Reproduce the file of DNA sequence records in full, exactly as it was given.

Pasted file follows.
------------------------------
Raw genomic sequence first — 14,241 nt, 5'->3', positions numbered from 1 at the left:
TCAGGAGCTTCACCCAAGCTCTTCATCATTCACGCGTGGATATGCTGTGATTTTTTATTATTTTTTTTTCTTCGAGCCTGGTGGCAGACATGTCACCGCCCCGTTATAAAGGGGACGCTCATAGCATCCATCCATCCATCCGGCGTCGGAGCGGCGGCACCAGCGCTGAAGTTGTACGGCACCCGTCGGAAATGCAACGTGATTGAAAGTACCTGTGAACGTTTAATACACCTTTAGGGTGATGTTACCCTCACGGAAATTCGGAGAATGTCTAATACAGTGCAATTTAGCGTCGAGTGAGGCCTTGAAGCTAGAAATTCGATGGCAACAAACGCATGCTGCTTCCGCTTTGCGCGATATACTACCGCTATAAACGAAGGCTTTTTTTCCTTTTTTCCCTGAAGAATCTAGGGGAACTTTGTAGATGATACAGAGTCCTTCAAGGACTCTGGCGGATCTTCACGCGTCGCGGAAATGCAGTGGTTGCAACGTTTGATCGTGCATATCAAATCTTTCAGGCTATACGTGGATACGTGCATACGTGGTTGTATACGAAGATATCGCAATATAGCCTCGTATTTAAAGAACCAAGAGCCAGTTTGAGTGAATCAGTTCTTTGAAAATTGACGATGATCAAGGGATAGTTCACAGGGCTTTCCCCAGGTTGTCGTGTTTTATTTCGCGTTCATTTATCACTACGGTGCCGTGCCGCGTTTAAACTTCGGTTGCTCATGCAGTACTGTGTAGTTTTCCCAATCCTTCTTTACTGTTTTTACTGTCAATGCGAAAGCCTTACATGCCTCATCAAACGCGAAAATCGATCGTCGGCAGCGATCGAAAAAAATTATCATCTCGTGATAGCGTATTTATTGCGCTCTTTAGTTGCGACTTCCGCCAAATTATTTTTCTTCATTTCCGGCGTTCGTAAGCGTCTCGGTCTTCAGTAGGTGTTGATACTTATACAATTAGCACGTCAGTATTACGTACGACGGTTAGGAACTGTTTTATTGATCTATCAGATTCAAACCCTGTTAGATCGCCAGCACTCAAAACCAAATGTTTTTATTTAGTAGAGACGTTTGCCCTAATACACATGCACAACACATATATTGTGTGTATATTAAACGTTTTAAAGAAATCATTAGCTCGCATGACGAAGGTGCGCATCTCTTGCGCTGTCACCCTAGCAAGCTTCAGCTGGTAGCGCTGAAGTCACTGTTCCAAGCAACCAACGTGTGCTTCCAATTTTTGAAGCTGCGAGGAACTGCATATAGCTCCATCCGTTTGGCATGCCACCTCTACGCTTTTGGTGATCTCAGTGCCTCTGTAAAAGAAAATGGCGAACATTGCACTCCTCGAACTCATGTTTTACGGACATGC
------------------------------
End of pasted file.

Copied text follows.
Raw genomic sequence first — 14,241 nt, 5'->3', positions numbered from 1 at the left:
TCAGGAGCTTCACCCAAGCTCTTCATCATTCACGCGTGGATATGCTGTGATTTTTTATTATTTTTTTTTCTTCGAGCCTGGTGGCAGACATGTCACCGCCCCGTTATAAAGGGGACGCTCATAGCATCCATCCATCCATCCGGCGTCGGAGCGGCGGCACCAGCGCTGAAGTTGTACGGCACCCGTCGGAAATGCAACGTGATTGAAAGTACCTGTGAACGTTTAATACACCTTTAGGGTGATGTTACCCTCACGGAAATTCGGAGAATGTCTAATACAGTGCAATTTAGCGTCGAGTGAGGCCTTGAAGCTAGAAATTCGATGGCAACAAACGCATGCTGCTTCCGCTTTGCGCGATATACTACCGCTATAAACGAAGGCTTTTTTTCCTTTTTTCCCTGAAGAATCTAGGGGAACTTTGTAGATGATACAGAGTCCTTCAAGGACTCTGGCGGATCTTCACGCGTCGCGGAAATGCAGTGGTTGCAACGTTTGATCGTGCATATCAAATCTTTCAGGCTATACGTGGATACGTGCATACGTGGTTGTATACGAAGATATCGCAATATAGCCTCGTATTTAAAGAACCAAGAGCCAGTTTGAGTGAATCAGTTCTTTGAAAATTGACGATGATCAAGGGATAGTTCACAGGGCTTTCCCCAGGTTGTCGTGTTTTATTTCGCGTTCATTTATCACTACGGTGCCGTGCCGCGTTTAAACTTCGGTTGCTCATGCAGTACTGTGTAGTTTTCCCAATCCTTCTTTACTGTTTTTACTGTCAATGCGAAAGCCTTACATGCCTCATCAAACGCGAAAATCGATCGTCGGCAGCGATCGAAAAAAATTATCATCTCGTGATAGCGTATTTATTGCGCTCTTTAGTTGCGACTTCCGCCAAATTATTTTTCTTCATTTCCGGCGTTCGTAAGCGTCTCGGTCTTCAGTAGGTGTTGATACTTATACAATTAGCACGTCAGTATTACGTACGACGGTTAGGAACTGTTTTATTGATCTATCAGATTCAAACCCTGTTAGATCGCCAGCACTCAAAACCAAATGTTTTTATTTAGTAGAGACGTTTGCCCTAATACACATGCACAACACATATATTGTGTGTATATTAAACGTTTTAAAGAAATCATTAGCTCGCATGACGAAGGTGCGCATCTCTTGCGCTGTCACCCTAGCAAGCTTCAGCTGGTAGCGCTGAAGTCACTGTTCCAAGCAACCAACGTGTGCTTCCAATTTTTGAAGCTGCGAGGAACTGCATATAGCTCCATCCGTTTGGCATGCCACCTCTACGCTTTTGGTGATCTCAGTGCCTCTGTAAAAGAAAATGGCGAACATTGCACTCCTCGAACTCATGTTTTACGGACATGC